Holy and Unholy Fear
THERE ARE different kinds of fear.. There’s a fear that’s healthy and good, a sign of maturity and love. There’s also a fear that’s bad, that blocks maturity and love. But this needs explanation.
There is much misunderstanding about fear inside of religious circles, especially around the Scriptural passage that says that the fear of God is the beginning of wisdom. We need to live in “holy fear”, but this is a very particular kind of fear that should not be confused with fear as we normally understand it.
Holy fear is love’s fear, namely, the kind of fear that is inspired by love. It’s a fear based upon reverence and respect for a person or a thing we love. When we genuinely love another person we will live inside of a healthy anxiety, a worry that our actions should not disappoint, disrespect, or violate the other person. We live in holy fear when we are anxious not to betray a trust or disrespect someone. But this is very different from being afraid of somebody or being afraid of being punished.
Misused power and authority intimidate and make others afraid of them. God is not that kind of power or authority. God entered our world as a helpless infant and God’s power still takes that same form. Babies don’t intimidate, even as they inspire holy fear. We watch our words and our actions around babies not because they threaten us, but rather because their very helplessness and innocence inspire an anxiety in us that makes us want to be at our best around them.
The Gospels are meant to inspire that kind of fear. God is Love, a benevolent power, a gracious authority, not someone to be feared. Indeed God is the last person we need to fear. Jesus came to rid us of fear. Virtually every instance where God appears in scripture begins with the words: “Do not be afraid!” What frightens us does not come from God.
In the Jewish scriptures, the Christian Old Testament, King David is revealed as the person who best grasped this. Among all the figures in the Old Testament, David is depicted as the figure that best exemplified what it means to walk on this earth in the image and likeness of God, even though at a point he grossly abuses that trust. Despite his great sin, it is to David, not to Moses or the prophets, to whom Jesus attributes his lineage. David is the Christ-figure in the Old Testament. He walked in holy fear of God, but never in an unhealthy fear.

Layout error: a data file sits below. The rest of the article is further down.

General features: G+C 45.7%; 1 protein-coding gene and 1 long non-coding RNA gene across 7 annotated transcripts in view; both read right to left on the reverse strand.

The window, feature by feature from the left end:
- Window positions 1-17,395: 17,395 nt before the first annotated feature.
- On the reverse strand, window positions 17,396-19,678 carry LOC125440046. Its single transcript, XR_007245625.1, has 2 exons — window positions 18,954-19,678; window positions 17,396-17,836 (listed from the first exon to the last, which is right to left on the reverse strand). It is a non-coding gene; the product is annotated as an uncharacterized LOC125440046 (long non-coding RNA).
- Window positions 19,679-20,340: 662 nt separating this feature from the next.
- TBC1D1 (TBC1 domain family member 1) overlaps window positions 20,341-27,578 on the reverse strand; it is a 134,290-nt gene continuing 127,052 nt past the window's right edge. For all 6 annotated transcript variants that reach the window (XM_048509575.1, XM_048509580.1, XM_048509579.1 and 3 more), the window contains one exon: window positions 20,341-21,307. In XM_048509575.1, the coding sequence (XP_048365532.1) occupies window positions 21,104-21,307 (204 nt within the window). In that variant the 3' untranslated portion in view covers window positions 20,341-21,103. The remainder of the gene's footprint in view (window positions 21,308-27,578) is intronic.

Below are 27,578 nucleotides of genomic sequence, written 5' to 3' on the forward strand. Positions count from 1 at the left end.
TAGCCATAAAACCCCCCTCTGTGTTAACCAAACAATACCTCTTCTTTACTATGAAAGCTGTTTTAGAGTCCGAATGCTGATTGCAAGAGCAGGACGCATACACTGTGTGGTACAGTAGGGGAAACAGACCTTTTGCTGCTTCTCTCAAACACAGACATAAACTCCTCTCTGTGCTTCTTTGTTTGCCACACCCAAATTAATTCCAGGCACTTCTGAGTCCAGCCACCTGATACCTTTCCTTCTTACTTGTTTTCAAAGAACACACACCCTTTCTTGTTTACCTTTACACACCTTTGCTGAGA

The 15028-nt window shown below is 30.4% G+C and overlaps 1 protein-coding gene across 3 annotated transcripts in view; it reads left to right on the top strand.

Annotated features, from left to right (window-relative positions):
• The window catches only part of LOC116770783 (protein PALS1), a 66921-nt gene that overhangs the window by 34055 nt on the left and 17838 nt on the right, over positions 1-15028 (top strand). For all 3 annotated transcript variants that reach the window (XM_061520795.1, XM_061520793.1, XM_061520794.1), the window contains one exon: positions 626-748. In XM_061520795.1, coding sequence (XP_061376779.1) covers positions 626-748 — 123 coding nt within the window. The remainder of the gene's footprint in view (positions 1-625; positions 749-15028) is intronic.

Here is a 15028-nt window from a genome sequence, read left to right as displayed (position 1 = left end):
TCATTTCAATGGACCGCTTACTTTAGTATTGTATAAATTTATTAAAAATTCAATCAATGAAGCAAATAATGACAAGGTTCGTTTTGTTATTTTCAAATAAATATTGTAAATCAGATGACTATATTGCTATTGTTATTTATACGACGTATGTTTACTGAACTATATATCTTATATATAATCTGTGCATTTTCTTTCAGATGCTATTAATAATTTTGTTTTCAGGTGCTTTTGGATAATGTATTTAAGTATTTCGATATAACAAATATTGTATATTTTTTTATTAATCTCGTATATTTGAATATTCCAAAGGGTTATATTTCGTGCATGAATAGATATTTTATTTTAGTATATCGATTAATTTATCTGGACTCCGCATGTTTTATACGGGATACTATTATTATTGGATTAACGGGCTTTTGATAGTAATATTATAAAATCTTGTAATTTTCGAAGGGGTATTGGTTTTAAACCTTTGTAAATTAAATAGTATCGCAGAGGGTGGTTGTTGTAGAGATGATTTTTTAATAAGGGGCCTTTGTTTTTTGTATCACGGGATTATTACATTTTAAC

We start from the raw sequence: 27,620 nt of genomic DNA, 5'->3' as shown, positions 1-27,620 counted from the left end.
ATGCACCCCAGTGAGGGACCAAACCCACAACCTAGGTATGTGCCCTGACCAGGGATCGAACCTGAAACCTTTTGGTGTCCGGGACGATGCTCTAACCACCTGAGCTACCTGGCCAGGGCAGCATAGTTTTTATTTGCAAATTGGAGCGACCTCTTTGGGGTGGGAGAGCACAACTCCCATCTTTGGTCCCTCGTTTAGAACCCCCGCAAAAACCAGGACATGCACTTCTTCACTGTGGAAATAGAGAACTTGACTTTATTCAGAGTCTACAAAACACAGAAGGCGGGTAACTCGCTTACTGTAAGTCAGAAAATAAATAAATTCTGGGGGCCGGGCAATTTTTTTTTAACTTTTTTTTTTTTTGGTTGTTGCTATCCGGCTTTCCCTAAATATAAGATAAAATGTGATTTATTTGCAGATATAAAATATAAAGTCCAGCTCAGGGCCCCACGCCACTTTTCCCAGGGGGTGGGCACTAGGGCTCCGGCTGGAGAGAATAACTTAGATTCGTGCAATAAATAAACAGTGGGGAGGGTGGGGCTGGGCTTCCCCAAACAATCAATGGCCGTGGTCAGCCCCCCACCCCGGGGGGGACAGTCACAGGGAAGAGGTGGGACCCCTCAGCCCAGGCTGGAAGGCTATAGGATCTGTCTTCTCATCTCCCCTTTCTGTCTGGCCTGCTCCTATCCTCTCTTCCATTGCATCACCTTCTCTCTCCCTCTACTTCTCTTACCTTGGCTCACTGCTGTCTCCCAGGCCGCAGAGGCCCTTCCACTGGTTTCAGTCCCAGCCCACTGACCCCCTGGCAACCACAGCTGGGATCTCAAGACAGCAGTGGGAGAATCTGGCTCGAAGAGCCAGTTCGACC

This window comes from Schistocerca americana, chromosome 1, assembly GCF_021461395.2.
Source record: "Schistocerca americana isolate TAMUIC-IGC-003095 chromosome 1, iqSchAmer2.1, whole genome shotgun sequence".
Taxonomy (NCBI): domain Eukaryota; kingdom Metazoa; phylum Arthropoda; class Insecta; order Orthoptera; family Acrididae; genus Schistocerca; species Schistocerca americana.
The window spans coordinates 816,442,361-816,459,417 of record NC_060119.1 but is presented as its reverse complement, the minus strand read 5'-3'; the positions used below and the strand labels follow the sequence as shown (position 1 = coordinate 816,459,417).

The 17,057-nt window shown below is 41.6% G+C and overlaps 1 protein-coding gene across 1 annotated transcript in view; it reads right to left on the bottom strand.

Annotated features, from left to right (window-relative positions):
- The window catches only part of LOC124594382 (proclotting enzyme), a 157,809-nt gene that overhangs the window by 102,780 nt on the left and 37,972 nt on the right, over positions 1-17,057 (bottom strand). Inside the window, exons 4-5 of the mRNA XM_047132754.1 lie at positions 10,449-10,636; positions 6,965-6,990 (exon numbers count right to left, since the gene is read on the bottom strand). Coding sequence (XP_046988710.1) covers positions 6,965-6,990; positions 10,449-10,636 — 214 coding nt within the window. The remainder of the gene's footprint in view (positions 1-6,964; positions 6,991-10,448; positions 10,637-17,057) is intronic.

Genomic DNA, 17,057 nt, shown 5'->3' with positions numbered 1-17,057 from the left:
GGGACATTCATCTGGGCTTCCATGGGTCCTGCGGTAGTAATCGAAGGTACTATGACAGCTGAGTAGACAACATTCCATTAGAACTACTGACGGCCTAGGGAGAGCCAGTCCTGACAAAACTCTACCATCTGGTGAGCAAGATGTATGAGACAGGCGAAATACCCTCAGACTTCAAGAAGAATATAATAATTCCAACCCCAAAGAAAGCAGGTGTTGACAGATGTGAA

To cite one example: David is returning from battle with his men. His men are hungry. The only available food is the bread in the temple. David asks for this and is told that it is only to be consumed by the priests in sacred ritual. He answers the priest to this effect: “I’m the King, placed here by God to act responsibly in his name. We don’t ordinarily ask for the temple bread, but this is an exception, a matter of urgency, the men need food, and God would want us to do this.”
So he took the temple bread and gave it to his men. In the Gospels, Jesus praises this action by David and asks us to imitate it, telling us that we are not made for the Sabbath, but that the Sabbath is made for us. Matt 12.4f
David understood what is meant by that. He had discerned that God is not so much a law to be obeyed as a gracious presence under which we are asked to live creatively. He feared God, but as one fears someone in love, with a “holy fear”, not a legalistic one. King David had discerned what it really means to be God’s child and how God is not so much a law to be obeyed as a gracious presence who desires a mutually loving relationship, one of holy fear. !5/6/12